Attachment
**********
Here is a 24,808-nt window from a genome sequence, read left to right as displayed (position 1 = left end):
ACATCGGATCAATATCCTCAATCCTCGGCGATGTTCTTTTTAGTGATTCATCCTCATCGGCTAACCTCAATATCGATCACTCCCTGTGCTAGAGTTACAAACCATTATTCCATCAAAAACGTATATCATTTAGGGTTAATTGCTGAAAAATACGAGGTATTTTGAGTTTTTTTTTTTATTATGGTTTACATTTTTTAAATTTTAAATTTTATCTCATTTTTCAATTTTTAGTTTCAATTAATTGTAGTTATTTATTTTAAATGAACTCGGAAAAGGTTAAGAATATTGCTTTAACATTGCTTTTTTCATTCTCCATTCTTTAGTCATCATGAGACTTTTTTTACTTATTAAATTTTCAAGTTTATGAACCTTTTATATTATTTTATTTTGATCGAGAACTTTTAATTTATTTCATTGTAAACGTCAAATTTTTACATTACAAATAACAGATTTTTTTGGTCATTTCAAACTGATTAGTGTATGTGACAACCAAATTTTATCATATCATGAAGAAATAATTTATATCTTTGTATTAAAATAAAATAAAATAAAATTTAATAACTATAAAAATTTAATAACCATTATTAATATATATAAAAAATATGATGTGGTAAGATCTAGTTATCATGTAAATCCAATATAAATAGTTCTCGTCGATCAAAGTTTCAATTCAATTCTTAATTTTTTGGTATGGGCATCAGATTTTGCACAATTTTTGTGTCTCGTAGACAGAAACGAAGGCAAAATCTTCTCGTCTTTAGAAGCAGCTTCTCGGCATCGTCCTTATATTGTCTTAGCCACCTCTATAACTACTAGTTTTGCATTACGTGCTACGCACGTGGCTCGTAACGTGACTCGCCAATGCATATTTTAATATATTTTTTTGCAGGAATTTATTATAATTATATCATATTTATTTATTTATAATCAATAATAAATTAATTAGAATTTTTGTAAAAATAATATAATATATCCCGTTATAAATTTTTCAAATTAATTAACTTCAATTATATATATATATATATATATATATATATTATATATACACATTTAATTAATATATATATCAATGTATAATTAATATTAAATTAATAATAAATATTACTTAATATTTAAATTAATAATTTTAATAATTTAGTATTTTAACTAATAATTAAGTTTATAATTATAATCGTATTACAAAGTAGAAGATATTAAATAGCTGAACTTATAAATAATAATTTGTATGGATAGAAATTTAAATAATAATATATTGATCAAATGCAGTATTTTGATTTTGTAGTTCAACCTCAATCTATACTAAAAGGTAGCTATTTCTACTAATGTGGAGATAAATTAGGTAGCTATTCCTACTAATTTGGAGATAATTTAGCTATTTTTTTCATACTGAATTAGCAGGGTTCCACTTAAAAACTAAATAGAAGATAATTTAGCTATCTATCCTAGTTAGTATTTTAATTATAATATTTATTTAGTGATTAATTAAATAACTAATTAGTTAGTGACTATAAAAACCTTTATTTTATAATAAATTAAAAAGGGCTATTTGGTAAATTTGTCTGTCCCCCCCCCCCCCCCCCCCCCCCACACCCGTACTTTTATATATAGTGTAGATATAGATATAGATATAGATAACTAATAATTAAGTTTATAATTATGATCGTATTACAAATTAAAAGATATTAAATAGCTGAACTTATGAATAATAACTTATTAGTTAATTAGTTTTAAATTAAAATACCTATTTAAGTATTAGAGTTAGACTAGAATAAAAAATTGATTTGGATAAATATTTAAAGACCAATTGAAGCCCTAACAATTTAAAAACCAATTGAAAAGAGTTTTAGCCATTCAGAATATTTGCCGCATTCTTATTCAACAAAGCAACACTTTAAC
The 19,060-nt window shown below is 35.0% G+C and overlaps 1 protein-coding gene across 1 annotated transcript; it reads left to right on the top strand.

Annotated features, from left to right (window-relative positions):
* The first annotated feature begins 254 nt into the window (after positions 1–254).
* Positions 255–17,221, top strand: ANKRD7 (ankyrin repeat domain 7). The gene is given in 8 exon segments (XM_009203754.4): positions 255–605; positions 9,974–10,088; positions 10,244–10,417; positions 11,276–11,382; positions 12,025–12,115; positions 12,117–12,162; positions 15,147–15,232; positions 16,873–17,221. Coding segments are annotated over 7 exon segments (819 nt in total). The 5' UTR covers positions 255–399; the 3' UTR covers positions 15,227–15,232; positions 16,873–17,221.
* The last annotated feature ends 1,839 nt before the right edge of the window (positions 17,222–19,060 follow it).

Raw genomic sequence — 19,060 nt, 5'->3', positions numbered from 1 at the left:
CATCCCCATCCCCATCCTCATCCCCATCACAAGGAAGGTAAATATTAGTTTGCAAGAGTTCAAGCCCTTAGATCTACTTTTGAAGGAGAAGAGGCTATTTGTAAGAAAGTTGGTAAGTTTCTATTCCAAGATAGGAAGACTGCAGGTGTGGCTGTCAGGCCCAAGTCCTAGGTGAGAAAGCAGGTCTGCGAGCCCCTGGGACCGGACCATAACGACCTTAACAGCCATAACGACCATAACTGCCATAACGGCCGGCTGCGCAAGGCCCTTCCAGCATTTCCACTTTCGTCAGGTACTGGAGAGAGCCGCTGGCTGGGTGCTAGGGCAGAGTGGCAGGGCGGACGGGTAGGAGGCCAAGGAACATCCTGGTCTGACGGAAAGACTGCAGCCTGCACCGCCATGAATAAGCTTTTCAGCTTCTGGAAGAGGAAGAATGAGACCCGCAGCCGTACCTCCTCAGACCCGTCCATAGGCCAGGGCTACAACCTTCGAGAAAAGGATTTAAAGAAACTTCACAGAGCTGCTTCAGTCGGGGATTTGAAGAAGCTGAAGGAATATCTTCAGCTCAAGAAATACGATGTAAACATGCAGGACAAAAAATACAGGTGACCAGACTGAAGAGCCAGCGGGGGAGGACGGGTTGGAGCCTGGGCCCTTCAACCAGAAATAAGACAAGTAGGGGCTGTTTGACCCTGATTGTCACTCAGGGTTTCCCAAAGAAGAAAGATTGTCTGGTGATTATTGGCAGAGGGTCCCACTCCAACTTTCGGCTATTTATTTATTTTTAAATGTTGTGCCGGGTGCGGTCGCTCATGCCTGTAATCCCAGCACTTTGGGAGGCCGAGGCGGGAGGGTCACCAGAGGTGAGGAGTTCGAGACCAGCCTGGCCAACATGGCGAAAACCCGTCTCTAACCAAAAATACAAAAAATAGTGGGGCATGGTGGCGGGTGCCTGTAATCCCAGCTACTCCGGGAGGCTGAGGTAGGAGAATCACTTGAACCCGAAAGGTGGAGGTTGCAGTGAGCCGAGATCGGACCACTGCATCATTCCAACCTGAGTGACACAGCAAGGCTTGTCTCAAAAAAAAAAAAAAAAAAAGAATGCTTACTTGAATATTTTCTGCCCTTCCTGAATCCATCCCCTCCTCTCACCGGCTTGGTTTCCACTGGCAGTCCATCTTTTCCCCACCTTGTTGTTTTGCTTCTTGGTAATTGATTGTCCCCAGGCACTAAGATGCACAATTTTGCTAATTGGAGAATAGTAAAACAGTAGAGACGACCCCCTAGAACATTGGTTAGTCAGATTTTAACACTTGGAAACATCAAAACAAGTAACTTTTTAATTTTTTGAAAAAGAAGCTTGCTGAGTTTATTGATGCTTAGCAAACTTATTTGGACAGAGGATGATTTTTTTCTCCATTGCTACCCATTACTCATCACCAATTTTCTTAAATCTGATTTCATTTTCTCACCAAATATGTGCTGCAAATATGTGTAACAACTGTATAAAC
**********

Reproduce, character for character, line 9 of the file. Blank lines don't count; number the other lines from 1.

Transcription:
CATCCCCATCCCCATCCTCATCCCCATCACAAGGAAGGTAAATATTAGTTTGCAAGAGTTCAAGCCCTTAGATCTACTTTTGAAGGAGAAGAGGCTATTTGTAAGAAAGTTGGTAAGTTTCTATTCCAAGATAGGAAGACTGCAGGTGTGGCTGTCAGGCCCAAGTCCTAGGTGAGAAAGCAGGTCTGCGAGCCCCTGGGACCGGACCATAACGACCTTAACAGCCATAACGACCATAACTGCCATAACGGCCGGCTGCGCAAGGCCCTTCCAGCATTTCCACTTTCGTCAGGTACTGGAGAGAGCCGCTGGCTGGGTGCTAGGGCAGAGTGGCAGGGCGGACGGGTAGGAGGCCAAGGAACATCCTGGTCTGACGGAAAGACTGCAGCCTGCACCGCCATGAATAAGCTTTTCAGCTTCTGGAAGAGGAAGAATGAGACCCGCAGCCGTACCTCCTCAGACCCGTCCATAGGCCAGGGCTACAACCTTCGAGAAAAGGATTTAAAGAAACTTCACAGAGCTGCTTCAGTCGGGGATTTGAAGAAGCTGAAGGAATATCTTCAGCTCAAGAAATACGATGTAAACATGCAGGACAAAAAATACAGGTGACCAGACTGAAGAGCCAGCGGGGGAGGACGGGTTGGAGCCTGGGCCCTTCAACCAGAAATAAGACAAGTAGGGGCTGTTTGACCCTGATTGTCACTCAGGGTTTCCCAAAGAAGAAAGATTGTCTGGTGATTATTGGCAGAGGGTCCCACTCCAACTTTCGGCTATTTATTTATTTTTAAATGTTGTGCCGGGTGCGGTCGCTCATGCCTGTAATCCCAGCACTTTGGGAGGCCGAGGCGGGAGGGTCACCAGAGGTGAGGAGTTCGAGACCAGCCTGGCCAACATGGCGAAAACCCGTCTCTAACCAAAAATACAAAAAATAGTGGGGCATGGTGGCGGGTGCCTGTAATCCCAGCTACTCCGGGAGGCTGAGGTAGGAGAATCACTTGAACCCGAAAGGTGGAGGTTGCAGTGAGCCGAGATCGGACCACTGCATCATTCCAACCTGAGTGACACAGCAAGGCTTGTCTCAAAAAAAAAAAAAAAAAAAGAATGCTTACTTGAATATTTTCTGCCCTTCCTGAATCCATCCCCTCCTCTCACCGGCTTGGTTTCCACTGGCAGTCCATCTTTTCCCCACCTTGTTGTTTTGCTTCTTGGTAATTGATTGTCCCCAGGCACTAAGATGCACAATTTTGCTAATTGGAGAATAGTAAAACAGTAGAGACGACCCCCTAGAACATTGGTTAGTCAGATTTTAACACTTGGAAACATCAAAACAAGTAACTTTTTAATTTTTTGAAAAAGAAGCTTGCTGAGTTTATTGATGCTTAGCAAACTTATTTGGACAGAGGATGATTTTTTTCTCCATTGCTACCCATTACTCATCACCAATTTTCTTAAATCTGATTTCATTTTCTCACCAAATATGTGCTGCAAATATGTGTAACAACTGTATAAAC